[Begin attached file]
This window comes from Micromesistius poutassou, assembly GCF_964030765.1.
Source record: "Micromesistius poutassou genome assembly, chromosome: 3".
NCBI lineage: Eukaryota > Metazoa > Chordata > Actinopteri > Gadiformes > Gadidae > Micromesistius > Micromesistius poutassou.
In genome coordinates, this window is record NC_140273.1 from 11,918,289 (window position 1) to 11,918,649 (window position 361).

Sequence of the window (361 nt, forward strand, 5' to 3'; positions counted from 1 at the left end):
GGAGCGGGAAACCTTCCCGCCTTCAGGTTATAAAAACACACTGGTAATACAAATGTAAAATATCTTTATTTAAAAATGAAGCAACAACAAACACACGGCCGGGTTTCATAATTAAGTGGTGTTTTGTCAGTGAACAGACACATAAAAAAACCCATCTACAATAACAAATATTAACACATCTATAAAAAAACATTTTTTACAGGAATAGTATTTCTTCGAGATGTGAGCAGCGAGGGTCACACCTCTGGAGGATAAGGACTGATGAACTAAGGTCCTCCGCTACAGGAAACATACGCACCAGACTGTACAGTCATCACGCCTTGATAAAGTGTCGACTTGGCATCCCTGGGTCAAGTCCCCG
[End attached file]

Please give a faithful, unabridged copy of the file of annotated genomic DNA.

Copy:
This window comes from Micromesistius poutassou, assembly GCF_964030765.1.
Source record: "Micromesistius poutassou genome assembly, chromosome: 3".
NCBI lineage: Eukaryota > Metazoa > Chordata > Actinopteri > Gadiformes > Gadidae > Micromesistius > Micromesistius poutassou.
In genome coordinates, this window is record NC_140273.1 from 11,918,289 (window position 1) to 11,918,649 (window position 361).

Sequence of the window (361 nt, forward strand, 5' to 3'; positions counted from 1 at the left end):
GGAGCGGGAAACCTTCCCGCCTTCAGGTTATAAAAACACACTGGTAATACAAATGTAAAATATCTTTATTTAAAAATGAAGCAACAACAAACACACGGCCGGGTTTCATAATTAAGTGGTGTTTTGTCAGTGAACAGACACATAAAAAAACCCATCTACAATAACAAATATTAACACATCTATAAAAAAACATTTTTTACAGGAATAGTATTTCTTCGAGATGTGAGCAGCGAGGGTCACACCTCTGGAGGATAAGGACTGATGAACTAAGGTCCTCCGCTACAGGAAACATACGCACCAGACTGTACAGTCATCACGCCTTGATAAAGTGTCGACTTGGCATCCCTGGGTCAAGTCCCCG